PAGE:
I have something cool today. (Well, not really. It’s cool to me, at least, but that means absolutely nothing as far as it’s actual coolness goes. And it’s R code, so who knows if that is really anything interesting to any of you out there. It’s not even the code itself; I’m just showing the results. Whatevs, just read. Or don’t!).
Now that I’ve parentheticalled you all to death, here’s the story:
One of the ladies in the office next to ours is a second year Master’s and is working on her thesis. She has a lot of huge matrices of data and is doing a lot of the matrix construction in R. I don’t know her research very well or why she had to remedy this particular problem, but today she came to me with this question: she has a matrix that looks like this (this is just an example of the first few rows):
The columns p1 through p6 contain probabilities based on some distribution (I can’t remember which one, it was a weird one), the column u contains probabilities from a uniform distribution between 0 and 1, and the y column contains values based on properties of the other columns. For example, if the u probability is greater than p2 but smaller than p1 for a specific row, that row’s y value is 2. If the u probability for another row is greater than p4 but smaller than p5, that row’s y value is a 4. Things like that. The problem, though, is that because of the distribution from which the p1-p6 values are drawn, there are a lot more 1’s and 2’s in the resulting y column than there are 3’s, 4’s, 5’s, etc. So she wanted to know if there was an easy way to “even out” the distribution of the y numbers so that their frequencies are approximately equal (that is, there are about as many 1’s as 2’s, 2’s as 3’s, 3’s as 4’s, etc.) while still being initially based on the p1-p6 values.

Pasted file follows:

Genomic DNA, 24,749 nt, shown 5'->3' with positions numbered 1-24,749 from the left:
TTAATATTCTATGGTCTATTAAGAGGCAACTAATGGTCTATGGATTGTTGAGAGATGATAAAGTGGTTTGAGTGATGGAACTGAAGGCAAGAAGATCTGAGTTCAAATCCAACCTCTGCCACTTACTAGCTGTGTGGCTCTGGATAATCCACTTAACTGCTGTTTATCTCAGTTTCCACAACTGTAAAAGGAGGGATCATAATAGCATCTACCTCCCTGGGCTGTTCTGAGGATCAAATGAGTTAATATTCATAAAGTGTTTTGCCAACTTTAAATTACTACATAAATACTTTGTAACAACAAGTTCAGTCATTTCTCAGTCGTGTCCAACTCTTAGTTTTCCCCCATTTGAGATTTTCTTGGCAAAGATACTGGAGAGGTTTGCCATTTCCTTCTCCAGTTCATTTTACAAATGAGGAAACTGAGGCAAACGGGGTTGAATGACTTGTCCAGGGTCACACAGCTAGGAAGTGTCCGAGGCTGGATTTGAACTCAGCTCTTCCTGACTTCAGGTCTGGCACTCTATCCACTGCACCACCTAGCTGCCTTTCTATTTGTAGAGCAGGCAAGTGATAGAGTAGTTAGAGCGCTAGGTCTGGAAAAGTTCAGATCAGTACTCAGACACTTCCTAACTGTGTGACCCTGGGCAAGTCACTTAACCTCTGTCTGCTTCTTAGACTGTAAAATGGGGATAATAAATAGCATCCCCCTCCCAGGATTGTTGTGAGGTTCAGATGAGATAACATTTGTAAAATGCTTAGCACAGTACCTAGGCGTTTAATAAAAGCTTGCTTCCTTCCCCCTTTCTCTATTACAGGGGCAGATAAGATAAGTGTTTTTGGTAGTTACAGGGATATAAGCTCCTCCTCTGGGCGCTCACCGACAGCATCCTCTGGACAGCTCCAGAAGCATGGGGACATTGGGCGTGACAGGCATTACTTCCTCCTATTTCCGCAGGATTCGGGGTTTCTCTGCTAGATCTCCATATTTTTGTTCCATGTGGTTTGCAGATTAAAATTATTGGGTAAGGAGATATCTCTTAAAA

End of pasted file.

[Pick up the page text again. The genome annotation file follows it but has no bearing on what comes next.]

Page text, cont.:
Because of a few other stipulations, it took me awhile to work it out, but I finally got some code that did it! To test it, I wrote some other code that generated a matrix similar to hers:
Here are the frequencies of the numbers in the y column prior to applying my fixing code:
Yay! I hope it’s what she wanted.